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Solstice of Oppressor

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Album Review

One of the most notorious and, well, only death metal bands of note to emerge out of the Midwest during the '90s, Chicago favorites Oppressor made their debut with 1994's Solstice of Oppression — a technically proficient but rather samey death metal effort which nevertheless earned them a decent following in that metal-starved period. Guttural vocals, de-tuned riffing, elaborate arrangements, and challenging percussion combine to create a gut-churning, bottom-end vortex, which is fittingly, errr...oppressive. Occasional acoustic guitars and dexterously performed lead breaks add coloring throughout, but still offer little respite from the onslaught perpetrated by tracks like "Eclipse Into Eternity" and "And the Angels Fell (The Suffering)." The atmospheric intro "Prelude to Death" is the only exception to the rule, but soon unleashes hell once again via subsequent album highlight "Genocide." All told, there are no real surprises here, but plenty of blood and guts to ruin Thanksgiving dinner nonetheless.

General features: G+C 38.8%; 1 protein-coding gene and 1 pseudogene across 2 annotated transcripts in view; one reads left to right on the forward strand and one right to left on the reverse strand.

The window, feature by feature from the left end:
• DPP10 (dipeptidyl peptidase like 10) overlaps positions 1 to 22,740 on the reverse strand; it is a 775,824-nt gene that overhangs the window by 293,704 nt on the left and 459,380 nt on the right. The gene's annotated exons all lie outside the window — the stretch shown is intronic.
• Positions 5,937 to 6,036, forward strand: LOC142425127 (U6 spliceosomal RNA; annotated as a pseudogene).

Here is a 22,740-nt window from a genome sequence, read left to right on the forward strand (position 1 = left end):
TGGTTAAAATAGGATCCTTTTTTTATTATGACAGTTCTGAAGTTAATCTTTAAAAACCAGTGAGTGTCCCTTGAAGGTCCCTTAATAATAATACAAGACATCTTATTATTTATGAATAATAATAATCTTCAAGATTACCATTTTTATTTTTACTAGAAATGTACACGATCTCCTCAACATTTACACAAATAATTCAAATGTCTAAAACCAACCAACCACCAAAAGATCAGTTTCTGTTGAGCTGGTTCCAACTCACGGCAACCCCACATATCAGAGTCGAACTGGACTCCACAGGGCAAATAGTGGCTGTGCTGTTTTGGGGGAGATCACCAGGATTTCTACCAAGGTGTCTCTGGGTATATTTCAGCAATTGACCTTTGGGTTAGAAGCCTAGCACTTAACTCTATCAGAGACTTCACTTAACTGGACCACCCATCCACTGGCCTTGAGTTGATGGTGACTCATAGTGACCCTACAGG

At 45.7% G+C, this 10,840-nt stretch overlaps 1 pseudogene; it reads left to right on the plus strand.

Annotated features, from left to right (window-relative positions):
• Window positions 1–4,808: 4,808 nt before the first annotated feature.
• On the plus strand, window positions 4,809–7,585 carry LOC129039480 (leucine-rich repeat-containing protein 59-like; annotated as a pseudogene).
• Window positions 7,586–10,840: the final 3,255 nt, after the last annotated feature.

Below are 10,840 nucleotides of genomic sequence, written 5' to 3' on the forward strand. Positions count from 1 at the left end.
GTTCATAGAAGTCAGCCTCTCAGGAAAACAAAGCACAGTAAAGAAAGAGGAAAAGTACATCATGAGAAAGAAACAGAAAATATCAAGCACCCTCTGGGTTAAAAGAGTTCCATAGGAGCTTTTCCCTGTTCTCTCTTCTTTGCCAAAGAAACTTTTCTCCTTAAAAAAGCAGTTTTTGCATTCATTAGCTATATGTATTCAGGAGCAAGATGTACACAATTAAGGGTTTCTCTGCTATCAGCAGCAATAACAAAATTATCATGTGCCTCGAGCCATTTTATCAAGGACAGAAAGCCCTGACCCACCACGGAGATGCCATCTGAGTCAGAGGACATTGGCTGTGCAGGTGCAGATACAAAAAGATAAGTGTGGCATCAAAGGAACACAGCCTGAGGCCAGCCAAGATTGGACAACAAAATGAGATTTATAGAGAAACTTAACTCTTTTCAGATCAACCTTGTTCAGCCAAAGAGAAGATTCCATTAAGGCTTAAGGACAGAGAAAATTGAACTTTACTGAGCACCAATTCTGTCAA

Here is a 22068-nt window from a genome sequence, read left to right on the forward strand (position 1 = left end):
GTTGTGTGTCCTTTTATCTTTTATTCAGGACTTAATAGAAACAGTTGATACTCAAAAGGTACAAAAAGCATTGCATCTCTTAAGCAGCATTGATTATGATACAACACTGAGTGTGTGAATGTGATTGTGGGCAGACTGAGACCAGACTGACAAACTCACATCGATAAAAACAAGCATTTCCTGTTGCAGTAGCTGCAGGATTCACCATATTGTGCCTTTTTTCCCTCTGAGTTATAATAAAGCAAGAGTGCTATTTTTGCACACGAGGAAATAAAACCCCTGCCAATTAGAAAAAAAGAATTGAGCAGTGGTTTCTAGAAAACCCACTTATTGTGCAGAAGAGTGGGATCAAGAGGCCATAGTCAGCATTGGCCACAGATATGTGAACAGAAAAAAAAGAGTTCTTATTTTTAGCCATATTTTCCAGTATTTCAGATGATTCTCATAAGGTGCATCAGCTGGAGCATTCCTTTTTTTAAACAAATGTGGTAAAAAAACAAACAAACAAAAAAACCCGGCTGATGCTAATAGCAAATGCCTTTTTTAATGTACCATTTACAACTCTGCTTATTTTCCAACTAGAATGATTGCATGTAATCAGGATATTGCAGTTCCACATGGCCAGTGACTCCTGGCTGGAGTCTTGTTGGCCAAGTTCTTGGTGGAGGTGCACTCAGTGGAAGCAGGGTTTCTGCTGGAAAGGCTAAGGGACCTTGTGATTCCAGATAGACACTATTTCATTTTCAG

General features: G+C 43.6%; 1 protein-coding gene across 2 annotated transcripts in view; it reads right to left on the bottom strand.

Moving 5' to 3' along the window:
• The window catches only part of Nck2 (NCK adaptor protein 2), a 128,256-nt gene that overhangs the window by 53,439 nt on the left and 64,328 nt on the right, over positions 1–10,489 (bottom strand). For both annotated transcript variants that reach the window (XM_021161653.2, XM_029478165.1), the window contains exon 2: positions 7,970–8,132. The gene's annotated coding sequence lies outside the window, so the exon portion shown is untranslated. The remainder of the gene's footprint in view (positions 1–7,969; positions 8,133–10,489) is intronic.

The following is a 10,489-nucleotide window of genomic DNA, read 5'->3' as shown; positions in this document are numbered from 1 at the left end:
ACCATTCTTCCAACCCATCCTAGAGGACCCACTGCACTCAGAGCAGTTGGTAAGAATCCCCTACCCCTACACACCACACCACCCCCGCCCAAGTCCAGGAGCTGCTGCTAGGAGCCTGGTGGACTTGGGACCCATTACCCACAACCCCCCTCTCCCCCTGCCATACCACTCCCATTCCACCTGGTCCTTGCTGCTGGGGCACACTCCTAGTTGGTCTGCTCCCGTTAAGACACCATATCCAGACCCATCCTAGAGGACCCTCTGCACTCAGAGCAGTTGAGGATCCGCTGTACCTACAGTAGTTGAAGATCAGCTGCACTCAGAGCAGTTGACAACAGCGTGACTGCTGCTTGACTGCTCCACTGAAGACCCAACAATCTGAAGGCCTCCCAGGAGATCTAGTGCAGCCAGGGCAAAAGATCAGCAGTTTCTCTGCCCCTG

Biography

Genre: Rock

Years Active: '90s

Chicago death metal band Oppressor was formed in 1991 by bassist/vocalist Tim King and guitarist Adam Zadel, who went on to add guitarist Jim Stopper and drummer Tom Schofield. They quickly recorded a demo tape, World Abomination, but it was their second, As Blood Flows, that got them signed to Red Light Records in 1993. Oppressor's official debut album, Solstice of Oppression, was released the following year, and the band embarked on a heavy touring schedule in support. Unfortunately, Red Light...
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Solstice of Oppressor, Oppressor
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